Throughout my career, I have tried to educate myself. I have an MBA and I studied at IMD in Switzerland. I’ve learned many important lessons. For instance, I took a course on the psychology of leadership. It was a powerful experience. We talked about that as a leader, you have to have an attitude that you love problems. The best way to solve a problem is the same way in which they fish in Sicily. You catch the fish and immediately put it on the table and clean the fish. Just like the fish, problems start to smell if you let them sit around too long uncleaned. It’s about dealing with the issues right away.

I was born on Sunday, so I’m an incurable optimist. I never give up. I always believe there is a solution; together we’ll find it and things will turn out well.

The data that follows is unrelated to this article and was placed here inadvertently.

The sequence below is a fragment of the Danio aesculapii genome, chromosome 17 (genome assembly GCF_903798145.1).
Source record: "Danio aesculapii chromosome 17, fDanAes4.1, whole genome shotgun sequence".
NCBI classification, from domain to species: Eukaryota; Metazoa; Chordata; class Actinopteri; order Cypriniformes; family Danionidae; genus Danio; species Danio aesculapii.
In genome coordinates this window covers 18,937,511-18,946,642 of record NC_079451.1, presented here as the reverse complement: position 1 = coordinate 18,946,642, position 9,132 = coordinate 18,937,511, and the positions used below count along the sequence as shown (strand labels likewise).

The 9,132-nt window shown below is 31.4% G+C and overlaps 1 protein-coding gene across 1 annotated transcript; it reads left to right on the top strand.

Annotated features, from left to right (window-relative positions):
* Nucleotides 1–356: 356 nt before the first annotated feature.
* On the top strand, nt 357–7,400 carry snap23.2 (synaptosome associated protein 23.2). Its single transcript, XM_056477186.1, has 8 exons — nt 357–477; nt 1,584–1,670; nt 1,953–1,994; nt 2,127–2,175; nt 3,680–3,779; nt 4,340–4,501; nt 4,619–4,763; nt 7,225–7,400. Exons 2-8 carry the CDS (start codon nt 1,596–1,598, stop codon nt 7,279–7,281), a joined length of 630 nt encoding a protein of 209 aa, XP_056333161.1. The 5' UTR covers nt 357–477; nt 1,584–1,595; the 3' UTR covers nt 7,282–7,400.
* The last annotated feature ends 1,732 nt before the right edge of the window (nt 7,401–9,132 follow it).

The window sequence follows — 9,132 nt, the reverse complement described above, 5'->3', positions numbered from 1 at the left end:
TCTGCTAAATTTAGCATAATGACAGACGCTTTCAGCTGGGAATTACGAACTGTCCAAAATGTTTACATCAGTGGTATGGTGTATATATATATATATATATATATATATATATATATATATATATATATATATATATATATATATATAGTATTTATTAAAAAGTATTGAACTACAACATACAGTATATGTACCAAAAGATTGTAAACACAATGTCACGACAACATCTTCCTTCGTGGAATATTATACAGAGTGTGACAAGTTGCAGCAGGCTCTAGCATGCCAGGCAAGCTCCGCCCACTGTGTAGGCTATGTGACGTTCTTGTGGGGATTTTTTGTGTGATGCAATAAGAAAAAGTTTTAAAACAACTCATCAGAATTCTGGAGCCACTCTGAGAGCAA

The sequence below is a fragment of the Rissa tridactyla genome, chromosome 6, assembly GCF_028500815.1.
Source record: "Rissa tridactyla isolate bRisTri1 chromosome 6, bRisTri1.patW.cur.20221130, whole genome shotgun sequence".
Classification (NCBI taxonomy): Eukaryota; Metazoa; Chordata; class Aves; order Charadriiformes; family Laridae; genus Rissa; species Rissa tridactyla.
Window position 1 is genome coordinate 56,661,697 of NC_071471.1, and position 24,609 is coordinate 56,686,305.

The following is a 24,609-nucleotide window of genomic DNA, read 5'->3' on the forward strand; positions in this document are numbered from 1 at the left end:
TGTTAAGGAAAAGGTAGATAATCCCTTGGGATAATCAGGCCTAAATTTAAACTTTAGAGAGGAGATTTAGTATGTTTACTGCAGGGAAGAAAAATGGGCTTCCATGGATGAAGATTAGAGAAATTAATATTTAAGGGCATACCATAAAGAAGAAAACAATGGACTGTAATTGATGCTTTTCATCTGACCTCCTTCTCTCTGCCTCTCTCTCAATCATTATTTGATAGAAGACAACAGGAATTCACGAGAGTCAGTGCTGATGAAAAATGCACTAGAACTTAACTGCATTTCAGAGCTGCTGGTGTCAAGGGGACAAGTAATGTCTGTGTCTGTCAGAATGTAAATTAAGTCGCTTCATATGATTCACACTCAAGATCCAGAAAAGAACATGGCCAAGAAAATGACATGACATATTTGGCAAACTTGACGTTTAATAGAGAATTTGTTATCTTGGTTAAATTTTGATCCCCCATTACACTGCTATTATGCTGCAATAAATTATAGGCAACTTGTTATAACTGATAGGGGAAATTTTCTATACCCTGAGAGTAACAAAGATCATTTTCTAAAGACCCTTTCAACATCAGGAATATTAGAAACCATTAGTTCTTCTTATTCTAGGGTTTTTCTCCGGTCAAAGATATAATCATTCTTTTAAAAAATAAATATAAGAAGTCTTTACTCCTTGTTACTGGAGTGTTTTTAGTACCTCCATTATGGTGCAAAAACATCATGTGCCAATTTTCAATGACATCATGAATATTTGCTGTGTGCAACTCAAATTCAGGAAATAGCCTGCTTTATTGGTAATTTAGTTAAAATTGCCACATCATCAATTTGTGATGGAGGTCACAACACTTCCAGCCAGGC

A: What do you like to do outside of work? Do you have any special hobbies or interests?

MM: I like to play golf with my wife. She inherited a farm, so we also like to spend time there. I like to fix the tractor I have and drive it, as there is a lot of open space, fields and forests. We watch birds and a variety of animals. We’re lucky to have many things growing—40 apple trees, berry bushes, carrots, zucchini, strawberries. We are thinking about growing grapes to make wine.

A: This has been a difficult year for people all over the world. How have people in Finland dealt with the challenges?

MM: Finnish people have been amazing in terms of getting along and managing the risk of this crisis. Our culture is one of honesty, freedom to speak and also one of obeying the rules and regulations, which is so important in this time of COVID.

Finland has been independent since 1917, but we began as a rural-based country. We started with very primitive conditions and in the past 100 years, have developed a society and standard of living that is among the top in the world. That is a huge achievement.

Dr. Markku Mäkijärvi

Chief Medical Officer, Hospital District of Helsinki and Uusimaa (HUS)